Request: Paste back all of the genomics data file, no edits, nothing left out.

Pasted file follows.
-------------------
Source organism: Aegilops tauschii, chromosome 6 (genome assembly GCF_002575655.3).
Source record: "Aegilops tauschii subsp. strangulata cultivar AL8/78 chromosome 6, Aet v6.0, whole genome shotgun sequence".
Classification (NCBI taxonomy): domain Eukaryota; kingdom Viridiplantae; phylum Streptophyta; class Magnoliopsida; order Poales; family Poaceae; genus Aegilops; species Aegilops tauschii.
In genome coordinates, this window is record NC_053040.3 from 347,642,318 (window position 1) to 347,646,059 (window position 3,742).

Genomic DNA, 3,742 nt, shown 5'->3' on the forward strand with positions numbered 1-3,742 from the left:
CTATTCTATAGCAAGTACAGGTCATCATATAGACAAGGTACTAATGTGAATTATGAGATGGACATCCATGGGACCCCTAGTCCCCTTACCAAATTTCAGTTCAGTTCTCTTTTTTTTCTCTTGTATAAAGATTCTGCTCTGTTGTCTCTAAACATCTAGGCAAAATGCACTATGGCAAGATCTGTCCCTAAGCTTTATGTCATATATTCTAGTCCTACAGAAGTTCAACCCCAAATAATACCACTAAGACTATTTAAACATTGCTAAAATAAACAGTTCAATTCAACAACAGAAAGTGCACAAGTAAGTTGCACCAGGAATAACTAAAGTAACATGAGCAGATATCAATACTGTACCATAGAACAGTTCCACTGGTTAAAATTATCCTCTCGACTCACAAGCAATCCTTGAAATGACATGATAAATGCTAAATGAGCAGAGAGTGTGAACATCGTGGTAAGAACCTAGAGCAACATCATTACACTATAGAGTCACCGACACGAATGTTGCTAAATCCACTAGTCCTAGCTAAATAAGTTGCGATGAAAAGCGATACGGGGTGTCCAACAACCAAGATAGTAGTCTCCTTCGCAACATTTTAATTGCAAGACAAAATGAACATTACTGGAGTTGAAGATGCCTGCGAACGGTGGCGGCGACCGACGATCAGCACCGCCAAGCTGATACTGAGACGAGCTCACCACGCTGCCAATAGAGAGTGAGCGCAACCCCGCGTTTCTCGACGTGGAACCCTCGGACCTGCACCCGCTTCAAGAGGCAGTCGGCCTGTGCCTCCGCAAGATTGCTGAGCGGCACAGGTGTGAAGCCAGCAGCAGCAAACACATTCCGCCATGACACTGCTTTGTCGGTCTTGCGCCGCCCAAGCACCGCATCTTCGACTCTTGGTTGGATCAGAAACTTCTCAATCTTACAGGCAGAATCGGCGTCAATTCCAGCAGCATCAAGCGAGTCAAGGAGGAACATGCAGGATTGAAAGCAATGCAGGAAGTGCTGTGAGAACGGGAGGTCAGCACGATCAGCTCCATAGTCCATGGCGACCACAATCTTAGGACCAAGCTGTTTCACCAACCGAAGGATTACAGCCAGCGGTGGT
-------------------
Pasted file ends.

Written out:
Source organism: Aegilops tauschii, chromosome 6 (genome assembly GCF_002575655.3).
Source record: "Aegilops tauschii subsp. strangulata cultivar AL8/78 chromosome 6, Aet v6.0, whole genome shotgun sequence".
Classification (NCBI taxonomy): domain Eukaryota; kingdom Viridiplantae; phylum Streptophyta; class Magnoliopsida; order Poales; family Poaceae; genus Aegilops; species Aegilops tauschii.
In genome coordinates, this window is record NC_053040.3 from 347,642,318 (window position 1) to 347,646,059 (window position 3,742).

Genomic DNA, 3,742 nt, shown 5'->3' on the forward strand with positions numbered 1-3,742 from the left:
CTATTCTATAGCAAGTACAGGTCATCATATAGACAAGGTACTAATGTGAATTATGAGATGGACATCCATGGGACCCCTAGTCCCCTTACCAAATTTCAGTTCAGTTCTCTTTTTTTTCTCTTGTATAAAGATTCTGCTCTGTTGTCTCTAAACATCTAGGCAAAATGCACTATGGCAAGATCTGTCCCTAAGCTTTATGTCATATATTCTAGTCCTACAGAAGTTCAACCCCAAATAATACCACTAAGACTATTTAAACATTGCTAAAATAAACAGTTCAATTCAACAACAGAAAGTGCACAAGTAAGTTGCACCAGGAATAACTAAAGTAACATGAGCAGATATCAATACTGTACCATAGAACAGTTCCACTGGTTAAAATTATCCTCTCGACTCACAAGCAATCCTTGAAATGACATGATAAATGCTAAATGAGCAGAGAGTGTGAACATCGTGGTAAGAACCTAGAGCAACATCATTACACTATAGAGTCACCGACACGAATGTTGCTAAATCCACTAGTCCTAGCTAAATAAGTTGCGATGAAAAGCGATACGGGGTGTCCAACAACCAAGATAGTAGTCTCCTTCGCAACATTTTAATTGCAAGACAAAATGAACATTACTGGAGTTGAAGATGCCTGCGAACGGTGGCGGCGACCGACGATCAGCACCGCCAAGCTGATACTGAGACGAGCTCACCACGCTGCCAATAGAGAGTGAGCGCAACCCCGCGTTTCTCGACGTGGAACCCTCGGACCTGCACCCGCTTCAAGAGGCAGTCGGCCTGTGCCTCCGCAAGATTGCTGAGCGGCACAGGTGTGAAGCCAGCAGCAGCAAACACATTCCGCCATGACACTGCTTTGTCGGTCTTGCGCCGCCCAAGCACCGCATCTTCGACTCTTGGTTGGATCAGAAACTTCTCAATCTTACAGGCAGAATCGGCGTCAATTCCAGCAGCATCAAGCGAGTCAAGGAGGAACATGCAGGATTGAAAGCAATGCAGGAAGTGCTGTGAGAACGGGAGGTCAGCACGATCAGCTCCATAGTCCATGGCGACCACAATCTTAGGACCAAGCTGTTTCACCAACCGAAGGATTACAGCCAGCGGTGGT